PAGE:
Last week brought some devastating news headlines, from the Texas fertilizer plant explosion to the Boston Marathon bombing coverage.
News came on Friday that the remaining living brother of the duo the FBI suspects of committing the Boston Marathon bombing was taken into police custody. Since then, news stories have surfaced indicating that the police had decided not to give the suspect his Miranda Warnings.
Miranda warnings, which the public is often generally familiar with from television shows, such as cops, are required upon arrest of a criminal suspect. The Supreme Court did not specify the exact wording or even the ordering in which the rights must be read to a suspect; however, the Supreme Court did establish guidelines that police officers must be follow upon taking a suspect into custody. Generally the Miranda Warning is something similar to the following:
You have the right to remain silent, anything you say can and will be used against you in a court of law, you have the right to consult with an attorney, you have the right to have an attorney present during questioning, and if you cannot afford one, one will be appointed to you.
This warning is given by police to criminal suspects taken into police custody before they are interrogated for the purpose of preserving admissibility of his or her statements against their own interest (i.e. confessing to a crime, or giving details of a crime only the person who committed it would know) in criminal proceedings. These warnings arose from the case of Miranda v. Arizona, decided in the United States Supreme Court in 1966.1 This case addressed how to ensure a criminal suspect in police custody was informed of his constitutional rights under the 5th Amendment during a custodial interrogation. The 5th Amendment states in part that:
No person shall be held to answer for a capital, or otherwise infamous crime, unless on a presentment or indictment of a Grand Jury, except in cases arising in the land or naval forces, or in the Militia, when in actual service in time of War or public danger; nor shall any person be subject for the same offense to be twice put in jeopardy of life or limb; nor shall be compelled in any criminal case to be a witness against himself, nor be deprived of life, liberty, or property, without due process of law; …2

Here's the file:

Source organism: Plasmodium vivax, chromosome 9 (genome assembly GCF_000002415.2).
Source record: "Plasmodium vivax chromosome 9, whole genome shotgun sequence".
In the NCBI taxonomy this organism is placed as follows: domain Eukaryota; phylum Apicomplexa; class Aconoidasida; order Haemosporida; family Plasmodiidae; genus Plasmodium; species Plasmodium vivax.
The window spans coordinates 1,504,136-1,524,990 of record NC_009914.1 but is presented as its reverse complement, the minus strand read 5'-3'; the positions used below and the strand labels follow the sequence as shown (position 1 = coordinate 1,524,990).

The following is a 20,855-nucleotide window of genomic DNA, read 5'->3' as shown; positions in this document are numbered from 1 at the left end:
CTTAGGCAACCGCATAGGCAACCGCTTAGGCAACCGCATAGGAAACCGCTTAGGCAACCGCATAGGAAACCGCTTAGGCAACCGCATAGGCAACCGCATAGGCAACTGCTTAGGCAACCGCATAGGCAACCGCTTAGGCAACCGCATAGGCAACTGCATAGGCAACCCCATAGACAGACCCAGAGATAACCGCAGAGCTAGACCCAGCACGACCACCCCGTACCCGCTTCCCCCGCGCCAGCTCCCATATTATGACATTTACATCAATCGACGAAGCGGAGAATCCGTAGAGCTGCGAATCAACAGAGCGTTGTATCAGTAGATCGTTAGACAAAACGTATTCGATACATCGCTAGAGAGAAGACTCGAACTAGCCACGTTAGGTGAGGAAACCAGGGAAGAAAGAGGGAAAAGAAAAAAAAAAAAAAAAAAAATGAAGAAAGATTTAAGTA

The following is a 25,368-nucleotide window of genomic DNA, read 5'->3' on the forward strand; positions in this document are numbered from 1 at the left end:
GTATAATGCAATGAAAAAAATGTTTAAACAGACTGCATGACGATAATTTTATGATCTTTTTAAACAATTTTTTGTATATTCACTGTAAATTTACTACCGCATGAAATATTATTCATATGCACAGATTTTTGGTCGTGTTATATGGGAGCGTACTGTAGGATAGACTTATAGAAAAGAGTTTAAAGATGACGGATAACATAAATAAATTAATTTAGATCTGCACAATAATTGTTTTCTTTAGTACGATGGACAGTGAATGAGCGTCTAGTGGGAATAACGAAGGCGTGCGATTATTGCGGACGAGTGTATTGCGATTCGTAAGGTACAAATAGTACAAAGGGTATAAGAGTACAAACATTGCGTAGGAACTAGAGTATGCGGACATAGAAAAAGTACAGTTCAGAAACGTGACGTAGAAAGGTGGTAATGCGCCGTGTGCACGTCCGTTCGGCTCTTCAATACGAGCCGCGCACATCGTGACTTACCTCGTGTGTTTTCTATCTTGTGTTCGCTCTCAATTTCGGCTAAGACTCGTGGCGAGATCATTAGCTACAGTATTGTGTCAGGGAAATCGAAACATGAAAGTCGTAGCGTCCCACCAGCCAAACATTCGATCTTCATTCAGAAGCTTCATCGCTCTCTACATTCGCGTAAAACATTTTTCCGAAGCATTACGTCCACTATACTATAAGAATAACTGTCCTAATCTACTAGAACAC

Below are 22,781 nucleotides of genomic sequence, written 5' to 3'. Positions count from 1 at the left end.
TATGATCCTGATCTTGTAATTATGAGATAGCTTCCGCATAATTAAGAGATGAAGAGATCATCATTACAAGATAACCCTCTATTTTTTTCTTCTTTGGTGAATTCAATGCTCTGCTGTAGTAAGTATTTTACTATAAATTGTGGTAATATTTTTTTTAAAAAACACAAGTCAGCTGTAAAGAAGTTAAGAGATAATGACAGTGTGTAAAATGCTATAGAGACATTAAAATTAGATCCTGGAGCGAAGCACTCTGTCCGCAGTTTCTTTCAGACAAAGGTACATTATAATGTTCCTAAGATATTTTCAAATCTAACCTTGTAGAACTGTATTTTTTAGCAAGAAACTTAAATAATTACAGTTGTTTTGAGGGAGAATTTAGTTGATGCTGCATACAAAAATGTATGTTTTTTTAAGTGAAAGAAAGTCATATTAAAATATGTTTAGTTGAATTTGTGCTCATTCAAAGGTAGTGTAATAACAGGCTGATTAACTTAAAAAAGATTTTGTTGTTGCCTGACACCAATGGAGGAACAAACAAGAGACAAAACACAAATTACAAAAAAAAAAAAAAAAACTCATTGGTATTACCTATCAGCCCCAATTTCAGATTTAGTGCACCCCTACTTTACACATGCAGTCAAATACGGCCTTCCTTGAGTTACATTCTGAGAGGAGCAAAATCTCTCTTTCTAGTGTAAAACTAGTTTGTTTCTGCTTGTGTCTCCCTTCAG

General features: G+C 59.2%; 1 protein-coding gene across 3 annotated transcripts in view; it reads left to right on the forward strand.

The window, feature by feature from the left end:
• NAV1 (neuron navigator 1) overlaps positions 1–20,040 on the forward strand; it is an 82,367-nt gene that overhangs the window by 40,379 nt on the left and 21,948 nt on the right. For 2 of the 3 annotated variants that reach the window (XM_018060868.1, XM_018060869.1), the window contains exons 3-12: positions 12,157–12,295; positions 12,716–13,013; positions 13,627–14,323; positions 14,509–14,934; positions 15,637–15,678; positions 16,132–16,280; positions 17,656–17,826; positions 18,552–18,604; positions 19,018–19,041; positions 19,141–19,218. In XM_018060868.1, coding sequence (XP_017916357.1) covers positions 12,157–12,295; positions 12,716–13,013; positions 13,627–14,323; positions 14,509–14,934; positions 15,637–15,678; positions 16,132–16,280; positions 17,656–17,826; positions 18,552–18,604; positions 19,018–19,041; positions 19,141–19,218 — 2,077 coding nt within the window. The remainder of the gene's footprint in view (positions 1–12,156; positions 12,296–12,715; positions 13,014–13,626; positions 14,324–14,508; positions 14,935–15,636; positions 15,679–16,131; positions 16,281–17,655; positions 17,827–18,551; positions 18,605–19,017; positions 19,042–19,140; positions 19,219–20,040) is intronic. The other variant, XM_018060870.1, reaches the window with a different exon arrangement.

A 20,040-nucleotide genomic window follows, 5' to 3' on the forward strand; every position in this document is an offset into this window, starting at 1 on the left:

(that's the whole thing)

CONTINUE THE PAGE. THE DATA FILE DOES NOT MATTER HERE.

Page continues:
While constitutional rights of course existed, at the time the Miranda case was decided, many people were uninformed, and often gave up his or her rights under the Constitution. The Miranda warnings were implemented to ensure that whenever a criminal suspect spoke to police while in custody, he or she was doing so willfully and knowingly.
The Miranda warnings have become a hotly debated topic this week in the news when the Boston Marathon bombing suspect was taken into custody and reports surfaced that the police had decided not to give the suspect his Miranda Warnings.3 The question is, how can this be so?
The police and FBI have elected to utilize the “Public Safety Exception” to the Miranda warnings requirement.4 This exception stemmed from the case New York v. Quarles.5 Basically, the police may question a criminal suspect, in custody, before giving him or her Miranda warnings so long as the questions are reasonably prompted by a concern for public safety, such as if the suspect may have knowledge of facts or circumstances that may pose an immediate risk of a safety concern for the public. For example, if the more bombs were planted to go off and harm other persons. Thus, the public safety exception does not create an unlimited interrogation exception to the Miranda warnings, but is narrowly tailored to address imminent public safety concerns.
Once the questions during the interrogation turn from questions involving the immediate safety of the public, to the crime already committed and possible exculpatory statements, the Miranda Warnings must be given if those statements may be admitted at trial later, as such questions fall outside the scope of the exception. A part of Ciyou & Dixon, P.C.’s focus is on education, and we hope this blog has made you a more informed citizen relative to the complex ways our constitution works relevant to societal needs.
We hope that this blog post has been helpful in understanding the Miranda Warnings. Ciyou & Dixon, P.C. practices throughout the state of Indiana. This blog post was written by attorney, Lori Schmeltzer.
- Miranda v. Arizona, 384 U.S. 436 (1966)
- New York v. Quarles, 467 U.S. 649 (1984).